I read WaPo’s report with one fact in mind: The Guardian reported that the FBI, CIA and other US agencies were warned by our allies back in 2015 that Russia was trying to meddle in our election. A year before the election. Months before Donald Trump secured the GOP nomination. I’d like to know why it took until August for these agencies to tell the White House. Why the FBI took so long is no secret and hint: it’s the same reason James Comey brought up his investigation into Hillary Clinton’s e-mails and conveniently forgot to mention his simultaneous investigation into the Trump-Russia connection right before the election. But why did the CIA keep quiet? And if the answer is that no one could fathom Trump being a contender for the White House, then that says it all.


Some will say the tragedy is that Obama tried to protect American democracy but was blocked the same way he was blocked during his presidency. I disagree. The tragedy is that the Russians found a way to hack our election and our government either couldn’t or wouldn’t do anything about it.

Our former president is right, had he warned the public it would’ve been seen as a political move in a polarized election in a highly polarized time in our history. But even if Obama went public the reality is the former president tried to prevent a tragedy that had already happened. The time to stop Trump was before he received the nomination. GOP leaders and voters alike were clamoring at a way to stop him. This might have been it.

Once Ted Cruz (the only other viable candidate in the GOP race) dropped out, Russia’s task was done. The fact that the mainstream media assumed Hillary Clinton would win only aided Russia’s cause because Trump was painted as the underdog. Obama’s caution and determination to adhere to the rules of American democracy is typically admirable of him, yet ultimately conciliatory to Russia. Interestingly, key Democrats like Senator Dianne Feinstein and Representative Adam Schiff, both from California wanted to go public but Obama refused without bipartisan support.

Obama has always been reluctant to rock the boat–a hallmark of his presidency. But if he was trying not to make the situation worse by undermining public trust in the system, it was already done and one could argue he exacerbated it by not going public, in turn forcing the information to come out like this–peace mail when we should’ve been told the whole story months, if not 2 years ago.

Obama’s inaction, Comey, the DNC, state governments, GOP lawmakers, FBI/CIA//NSA, all share the blame for the situation the United States now finds itself in–a politically volatile country with a vulnerable election system, led by a narcissistic president propped by a divided Congress consumed by partisan and personal interests.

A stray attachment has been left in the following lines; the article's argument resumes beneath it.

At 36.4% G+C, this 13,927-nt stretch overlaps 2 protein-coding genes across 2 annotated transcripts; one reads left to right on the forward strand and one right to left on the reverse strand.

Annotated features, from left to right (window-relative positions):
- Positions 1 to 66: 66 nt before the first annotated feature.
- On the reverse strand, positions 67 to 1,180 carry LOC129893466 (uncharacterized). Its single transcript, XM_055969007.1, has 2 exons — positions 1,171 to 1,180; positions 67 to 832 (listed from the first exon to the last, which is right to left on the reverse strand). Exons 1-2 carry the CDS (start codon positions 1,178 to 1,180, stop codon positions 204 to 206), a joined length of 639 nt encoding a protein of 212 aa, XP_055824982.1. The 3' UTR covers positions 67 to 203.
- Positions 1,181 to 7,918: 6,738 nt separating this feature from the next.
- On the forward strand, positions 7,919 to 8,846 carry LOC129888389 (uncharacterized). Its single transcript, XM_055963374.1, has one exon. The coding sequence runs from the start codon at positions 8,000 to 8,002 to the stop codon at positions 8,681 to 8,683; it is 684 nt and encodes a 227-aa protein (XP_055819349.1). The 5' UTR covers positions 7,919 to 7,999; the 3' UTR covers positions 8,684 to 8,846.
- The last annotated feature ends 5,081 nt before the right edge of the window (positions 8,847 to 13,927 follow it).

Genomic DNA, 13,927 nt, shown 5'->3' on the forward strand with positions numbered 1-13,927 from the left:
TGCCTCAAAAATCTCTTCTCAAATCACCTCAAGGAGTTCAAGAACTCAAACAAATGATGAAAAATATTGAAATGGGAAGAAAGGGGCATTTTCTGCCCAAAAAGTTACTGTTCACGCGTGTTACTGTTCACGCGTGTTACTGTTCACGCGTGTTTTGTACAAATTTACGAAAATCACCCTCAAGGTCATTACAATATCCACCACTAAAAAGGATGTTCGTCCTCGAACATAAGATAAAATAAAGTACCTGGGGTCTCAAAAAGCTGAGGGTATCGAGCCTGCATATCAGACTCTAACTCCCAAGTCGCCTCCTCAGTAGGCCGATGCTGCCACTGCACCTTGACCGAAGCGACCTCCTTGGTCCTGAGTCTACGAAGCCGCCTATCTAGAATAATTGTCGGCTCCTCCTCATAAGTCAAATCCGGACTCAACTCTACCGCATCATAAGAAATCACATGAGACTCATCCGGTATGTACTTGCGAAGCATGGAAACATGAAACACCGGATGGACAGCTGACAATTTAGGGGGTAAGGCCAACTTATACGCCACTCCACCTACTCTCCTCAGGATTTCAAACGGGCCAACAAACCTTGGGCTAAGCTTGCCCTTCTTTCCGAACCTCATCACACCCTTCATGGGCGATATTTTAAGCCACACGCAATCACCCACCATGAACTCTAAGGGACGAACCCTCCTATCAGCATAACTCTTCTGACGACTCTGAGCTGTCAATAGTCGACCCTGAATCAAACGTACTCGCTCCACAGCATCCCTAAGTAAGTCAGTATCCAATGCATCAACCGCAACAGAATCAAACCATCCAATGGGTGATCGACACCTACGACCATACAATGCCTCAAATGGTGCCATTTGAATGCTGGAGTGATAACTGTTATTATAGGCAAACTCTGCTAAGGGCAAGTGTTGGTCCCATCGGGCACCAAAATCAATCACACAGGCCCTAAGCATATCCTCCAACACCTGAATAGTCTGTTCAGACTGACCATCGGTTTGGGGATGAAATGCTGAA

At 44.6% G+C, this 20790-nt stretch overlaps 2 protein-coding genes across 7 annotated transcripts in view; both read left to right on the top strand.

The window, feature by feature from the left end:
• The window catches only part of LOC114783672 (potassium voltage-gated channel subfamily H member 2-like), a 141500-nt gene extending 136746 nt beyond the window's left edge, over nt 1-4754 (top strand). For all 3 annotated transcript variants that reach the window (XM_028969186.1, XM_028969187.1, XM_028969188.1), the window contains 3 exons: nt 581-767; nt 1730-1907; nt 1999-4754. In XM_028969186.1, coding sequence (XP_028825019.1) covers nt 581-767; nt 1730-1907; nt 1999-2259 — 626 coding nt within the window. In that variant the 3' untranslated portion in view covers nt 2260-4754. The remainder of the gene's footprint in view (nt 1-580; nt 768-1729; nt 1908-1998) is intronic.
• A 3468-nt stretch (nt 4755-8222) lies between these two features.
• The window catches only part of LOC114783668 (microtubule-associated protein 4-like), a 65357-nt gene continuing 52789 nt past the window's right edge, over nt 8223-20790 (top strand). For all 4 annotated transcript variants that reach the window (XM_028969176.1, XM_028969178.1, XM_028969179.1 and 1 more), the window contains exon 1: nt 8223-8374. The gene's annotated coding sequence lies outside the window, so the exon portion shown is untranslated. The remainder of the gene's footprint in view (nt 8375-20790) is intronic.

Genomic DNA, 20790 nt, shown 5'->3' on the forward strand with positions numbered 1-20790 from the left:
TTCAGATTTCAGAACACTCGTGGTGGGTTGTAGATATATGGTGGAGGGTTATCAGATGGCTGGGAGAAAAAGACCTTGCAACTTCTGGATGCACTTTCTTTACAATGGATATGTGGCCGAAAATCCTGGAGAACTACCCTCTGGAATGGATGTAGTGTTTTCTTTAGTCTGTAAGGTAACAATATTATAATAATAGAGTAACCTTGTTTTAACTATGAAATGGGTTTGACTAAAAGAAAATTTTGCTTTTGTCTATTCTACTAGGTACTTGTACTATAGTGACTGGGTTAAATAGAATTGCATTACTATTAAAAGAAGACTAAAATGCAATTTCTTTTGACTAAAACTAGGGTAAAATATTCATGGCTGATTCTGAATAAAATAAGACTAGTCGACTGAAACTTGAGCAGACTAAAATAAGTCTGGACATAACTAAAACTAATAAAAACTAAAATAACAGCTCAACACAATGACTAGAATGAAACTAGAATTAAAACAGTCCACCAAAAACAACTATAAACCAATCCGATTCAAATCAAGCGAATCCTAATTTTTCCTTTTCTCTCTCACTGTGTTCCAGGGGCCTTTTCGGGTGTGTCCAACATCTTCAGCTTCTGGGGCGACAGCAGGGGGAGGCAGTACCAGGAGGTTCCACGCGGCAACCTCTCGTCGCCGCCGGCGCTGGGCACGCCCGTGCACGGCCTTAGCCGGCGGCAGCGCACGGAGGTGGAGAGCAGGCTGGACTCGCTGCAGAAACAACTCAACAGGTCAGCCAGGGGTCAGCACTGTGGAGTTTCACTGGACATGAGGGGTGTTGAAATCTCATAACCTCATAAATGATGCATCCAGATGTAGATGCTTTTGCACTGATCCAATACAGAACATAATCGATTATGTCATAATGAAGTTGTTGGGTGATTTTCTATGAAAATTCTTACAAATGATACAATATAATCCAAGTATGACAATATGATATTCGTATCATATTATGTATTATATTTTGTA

What the Alexandria shooting on June 14 says about the state of political tension in the United States


The United States is no stranger to mass shootings. Over recent years we’ve become so desensitized to them, and most do not appear on the national news. But the shooting on June 14, 2017, incidentally one of four situations involving armed persons and ironically occuring on Mr. Trump’s birthday, marked the first political mass shooting targeting a lawmaker. Republican whip Steve Scalise of Louisiana was shot in the hip shortly after 7:00am Wednesday morning in Alexandria, Virginia at practice for the congressional baseball game. The shooter, James Hodgkinson from Illinois was a supporter of Bernie Sanders and very angry about the current political situation. So much, he went to the baseball field specifically to target GOP politicians.

Since then, members of Congress from both parties have come forward with death threats they’ve received and their desire for more security. What ever one’s politics, in this heightened political climate, with visibly angry town halls, it’s understandable for lawmakers to want more security.

However what’s alarming is the politicalization of Scalise’s shooting via demonization of the left. Liberals are not perfect but neither are conservatives. Obama had more threats to his life while president than probably any other previous president, the most vitriolic not because of his policies but because of his brown skin. Right-wing media is laden with threats against African-Americans, Latinos, Asians, Muslims, immigrants and Jews yet it’s the Left that’s violent? James Hodgkinson was a Bernie supporter but Bernie Sanders has never even come close to supporting violence. Donald Trump openly incited violence at his campaign rallies and made divisive comments against Americans of color, Muslims, women, immigrants and the LGBTQ community yet Liberals are to blame for Scalise’s shooting?

Who or what inspired James Hodgkinson to shoot Rep. Scalise isn’t even the issue. He is responsible for his actions. But what’s disturbing is the dehumanization of non-conservatives and Donald Trump opponents by the right, and vice versa. Partisanship and political division is so intense that different political beliefs is intolerable by either side. Liberals and conservatives see the other as dragging the country down or destroying the country, rather than fellow Americans. It becomes even scarier when you consider the abundance of guns in this country.

Mr. Trump and members of Congress tried to put on a show of unity and bring the country together but Mr. Trump is no consoler-in-chief as his predecessor was and Congress and the people are too divided and the distance between politicians and the people is too great. Rep. Scalise is a friend of his and Trump rewards loyalty. If a Democratic congressman was shot it’s doubtful his response would’ve been the same.